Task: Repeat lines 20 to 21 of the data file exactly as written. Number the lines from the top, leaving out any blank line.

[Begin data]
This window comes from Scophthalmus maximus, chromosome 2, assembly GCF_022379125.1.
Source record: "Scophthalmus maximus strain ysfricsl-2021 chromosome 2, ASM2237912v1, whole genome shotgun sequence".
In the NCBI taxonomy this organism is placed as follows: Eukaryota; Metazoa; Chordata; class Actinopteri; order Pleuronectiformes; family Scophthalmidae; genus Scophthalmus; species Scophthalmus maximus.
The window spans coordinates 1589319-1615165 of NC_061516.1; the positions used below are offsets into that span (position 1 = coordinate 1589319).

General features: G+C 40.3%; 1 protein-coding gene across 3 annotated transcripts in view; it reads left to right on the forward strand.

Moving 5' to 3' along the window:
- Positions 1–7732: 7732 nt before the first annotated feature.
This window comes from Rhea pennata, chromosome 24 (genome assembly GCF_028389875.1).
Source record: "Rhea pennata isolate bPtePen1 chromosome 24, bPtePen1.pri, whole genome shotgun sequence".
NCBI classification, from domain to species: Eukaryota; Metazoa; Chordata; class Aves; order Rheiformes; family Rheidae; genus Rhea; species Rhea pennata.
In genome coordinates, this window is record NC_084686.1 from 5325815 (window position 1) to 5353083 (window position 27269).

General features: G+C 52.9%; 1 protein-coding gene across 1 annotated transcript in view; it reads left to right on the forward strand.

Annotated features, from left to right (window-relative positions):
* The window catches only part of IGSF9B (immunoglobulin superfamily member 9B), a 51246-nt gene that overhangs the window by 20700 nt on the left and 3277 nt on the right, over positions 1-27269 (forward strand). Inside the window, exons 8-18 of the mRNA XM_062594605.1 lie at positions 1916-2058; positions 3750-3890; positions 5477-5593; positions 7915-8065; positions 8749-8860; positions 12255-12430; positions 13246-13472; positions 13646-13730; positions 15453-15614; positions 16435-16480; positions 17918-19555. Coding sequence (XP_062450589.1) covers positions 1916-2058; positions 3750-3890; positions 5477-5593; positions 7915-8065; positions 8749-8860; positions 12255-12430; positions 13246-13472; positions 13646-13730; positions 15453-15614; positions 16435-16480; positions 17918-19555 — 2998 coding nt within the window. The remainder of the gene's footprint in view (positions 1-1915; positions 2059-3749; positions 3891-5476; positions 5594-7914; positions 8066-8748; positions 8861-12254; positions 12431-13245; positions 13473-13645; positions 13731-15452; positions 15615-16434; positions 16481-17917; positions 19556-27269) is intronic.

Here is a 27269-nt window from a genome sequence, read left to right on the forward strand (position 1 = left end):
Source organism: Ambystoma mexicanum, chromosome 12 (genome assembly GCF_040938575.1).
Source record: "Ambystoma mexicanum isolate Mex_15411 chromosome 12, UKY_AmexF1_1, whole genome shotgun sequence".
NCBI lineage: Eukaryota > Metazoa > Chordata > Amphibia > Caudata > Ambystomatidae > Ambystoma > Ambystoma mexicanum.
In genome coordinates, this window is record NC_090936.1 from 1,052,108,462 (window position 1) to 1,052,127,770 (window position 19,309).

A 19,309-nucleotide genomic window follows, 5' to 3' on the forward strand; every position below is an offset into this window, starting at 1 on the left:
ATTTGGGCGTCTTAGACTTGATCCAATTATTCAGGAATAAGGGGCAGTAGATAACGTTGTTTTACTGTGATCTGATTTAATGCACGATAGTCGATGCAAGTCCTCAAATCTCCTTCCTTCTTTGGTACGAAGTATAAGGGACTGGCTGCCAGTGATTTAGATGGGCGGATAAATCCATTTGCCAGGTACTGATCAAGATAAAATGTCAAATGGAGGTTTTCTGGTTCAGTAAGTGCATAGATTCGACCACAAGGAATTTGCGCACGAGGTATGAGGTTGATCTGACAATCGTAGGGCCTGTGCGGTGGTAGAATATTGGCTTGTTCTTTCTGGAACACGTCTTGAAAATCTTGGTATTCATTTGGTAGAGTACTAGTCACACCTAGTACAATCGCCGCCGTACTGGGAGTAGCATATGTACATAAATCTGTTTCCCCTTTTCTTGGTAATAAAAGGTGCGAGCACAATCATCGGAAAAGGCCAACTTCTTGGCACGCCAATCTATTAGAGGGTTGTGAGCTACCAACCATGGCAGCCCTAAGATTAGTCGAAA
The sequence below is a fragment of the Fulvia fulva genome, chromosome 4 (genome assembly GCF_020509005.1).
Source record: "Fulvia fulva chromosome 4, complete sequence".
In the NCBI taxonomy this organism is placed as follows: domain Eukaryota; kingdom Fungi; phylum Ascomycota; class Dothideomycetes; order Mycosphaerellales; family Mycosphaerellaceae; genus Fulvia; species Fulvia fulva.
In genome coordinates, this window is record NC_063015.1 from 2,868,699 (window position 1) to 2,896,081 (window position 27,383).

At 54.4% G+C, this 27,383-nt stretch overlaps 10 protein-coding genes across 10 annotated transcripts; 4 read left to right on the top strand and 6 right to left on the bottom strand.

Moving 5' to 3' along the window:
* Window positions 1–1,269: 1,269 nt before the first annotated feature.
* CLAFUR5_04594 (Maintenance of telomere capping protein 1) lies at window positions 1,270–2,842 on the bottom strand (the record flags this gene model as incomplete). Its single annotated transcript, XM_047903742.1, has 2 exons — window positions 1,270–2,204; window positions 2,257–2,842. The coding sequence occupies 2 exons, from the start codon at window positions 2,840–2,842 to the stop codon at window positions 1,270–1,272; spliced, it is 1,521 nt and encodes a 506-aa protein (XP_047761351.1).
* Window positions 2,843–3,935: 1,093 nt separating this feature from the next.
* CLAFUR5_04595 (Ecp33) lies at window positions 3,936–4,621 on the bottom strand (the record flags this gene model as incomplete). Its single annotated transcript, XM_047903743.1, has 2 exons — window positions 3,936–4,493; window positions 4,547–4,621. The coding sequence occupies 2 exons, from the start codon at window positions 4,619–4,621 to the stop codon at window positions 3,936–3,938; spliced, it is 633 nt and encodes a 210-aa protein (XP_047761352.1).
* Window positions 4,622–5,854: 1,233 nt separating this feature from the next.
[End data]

A 19,309-nucleotide genomic window follows, 5' to 3' on the forward strand; every position below is an offset into this window, starting at 1 on the left:
ATTTGGGCGTCTTAGACTTGATCCAATTATTCAGGAATAAGGGGCAGTAGATAACGTTGTTTTACTGTGATCTGATTTAATGCACGATAGTCGATGCAAGTCCTCAAATCTCCTTCCTTCTTTGGTACGAAGTATAAGGGACTGGCTGCCAGTGATTTAGATGGGCGGATAAATCCATTTGCCAGGTACTGATCAAGATAAAATGTCAAATGGAGGTTTTCTGGTTCAGTAAGTGCATAGATTCGACCACAAGGAATTTGCGCACGAGGTATGAGGTTGATCTGACAATCGTAGGGCCTGTGCGGTGGTAGAATATTGGCTTGTTCTTTCTGGAACACGTCTTGAAAATCTTGGTATTCATTTGGTAGAGTACTAGTCACACCTAGTACAATCGCCGCCGTACTGGGAGTAGCATATGTACATAAATCTGTTTCCCCTTTTCTTGGTAATAAAAGGTGCGAGCACAATCATCGGAAAAGGCCAACTTCTTGGCACGCCAATCTATTAGAGGGTTGTGAGCTACCAACCATGGCAGCCCTAAGATTAGTCGAAA